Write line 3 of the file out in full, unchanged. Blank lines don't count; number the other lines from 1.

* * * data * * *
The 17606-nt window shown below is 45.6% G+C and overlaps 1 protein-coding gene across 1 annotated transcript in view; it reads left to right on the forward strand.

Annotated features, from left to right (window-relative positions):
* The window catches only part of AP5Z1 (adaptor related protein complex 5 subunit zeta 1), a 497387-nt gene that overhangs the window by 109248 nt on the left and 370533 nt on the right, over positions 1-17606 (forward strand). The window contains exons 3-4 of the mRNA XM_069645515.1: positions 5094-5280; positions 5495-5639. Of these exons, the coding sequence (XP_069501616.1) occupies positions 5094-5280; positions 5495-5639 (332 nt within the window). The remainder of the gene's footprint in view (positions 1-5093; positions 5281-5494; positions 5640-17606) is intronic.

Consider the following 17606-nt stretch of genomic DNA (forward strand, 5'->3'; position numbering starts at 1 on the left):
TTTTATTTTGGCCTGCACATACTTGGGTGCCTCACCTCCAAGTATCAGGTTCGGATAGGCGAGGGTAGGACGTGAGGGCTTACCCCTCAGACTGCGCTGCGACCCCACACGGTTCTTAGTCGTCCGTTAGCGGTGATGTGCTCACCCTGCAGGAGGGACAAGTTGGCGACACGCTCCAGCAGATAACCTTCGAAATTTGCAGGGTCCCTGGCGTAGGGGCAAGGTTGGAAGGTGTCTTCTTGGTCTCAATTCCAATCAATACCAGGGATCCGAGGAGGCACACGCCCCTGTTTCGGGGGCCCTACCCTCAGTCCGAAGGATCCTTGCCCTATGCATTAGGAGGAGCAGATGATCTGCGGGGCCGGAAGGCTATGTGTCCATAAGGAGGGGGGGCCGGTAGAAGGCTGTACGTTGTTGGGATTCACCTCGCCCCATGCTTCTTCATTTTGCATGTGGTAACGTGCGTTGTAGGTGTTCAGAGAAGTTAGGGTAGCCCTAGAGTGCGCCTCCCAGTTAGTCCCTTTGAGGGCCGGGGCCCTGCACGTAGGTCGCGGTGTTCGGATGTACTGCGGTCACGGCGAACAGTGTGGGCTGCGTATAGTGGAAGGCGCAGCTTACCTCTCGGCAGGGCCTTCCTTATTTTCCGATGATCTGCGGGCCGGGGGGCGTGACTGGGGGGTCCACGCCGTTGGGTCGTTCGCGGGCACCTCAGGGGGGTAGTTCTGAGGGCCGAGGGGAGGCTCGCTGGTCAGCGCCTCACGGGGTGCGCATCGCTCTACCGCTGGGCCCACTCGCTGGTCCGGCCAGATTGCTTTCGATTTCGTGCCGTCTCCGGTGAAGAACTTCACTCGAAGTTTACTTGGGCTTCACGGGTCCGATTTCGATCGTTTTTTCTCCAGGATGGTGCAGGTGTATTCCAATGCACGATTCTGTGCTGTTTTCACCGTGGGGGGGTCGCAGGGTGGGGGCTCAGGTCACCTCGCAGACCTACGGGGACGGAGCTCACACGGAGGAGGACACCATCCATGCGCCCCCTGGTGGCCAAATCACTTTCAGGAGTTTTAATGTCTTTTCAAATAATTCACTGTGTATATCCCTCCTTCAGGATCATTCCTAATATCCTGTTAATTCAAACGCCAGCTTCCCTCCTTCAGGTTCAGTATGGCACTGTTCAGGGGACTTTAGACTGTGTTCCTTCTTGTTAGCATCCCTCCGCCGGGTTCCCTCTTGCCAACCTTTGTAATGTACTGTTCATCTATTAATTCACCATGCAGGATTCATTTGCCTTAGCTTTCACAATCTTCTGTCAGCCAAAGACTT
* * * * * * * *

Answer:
* The window catches only part of AP5Z1 (adaptor related protein complex 5 subunit zeta 1), a 497387-nt gene that overhangs the window by 109248 nt on the left and 370533 nt on the right, over positions 1-17606 (forward strand). The window contains exons 3-4 of the mRNA XM_069645515.1: positions 5094-5280; positions 5495-5639. Of these exons, the coding sequence (XP_069501616.1) occupies positions 5094-5280; positions 5495-5639 (332 nt within the window). The remainder of the gene's footprint in view (positions 1-5093; positions 5281-5494; positions 5640-17606) is intronic.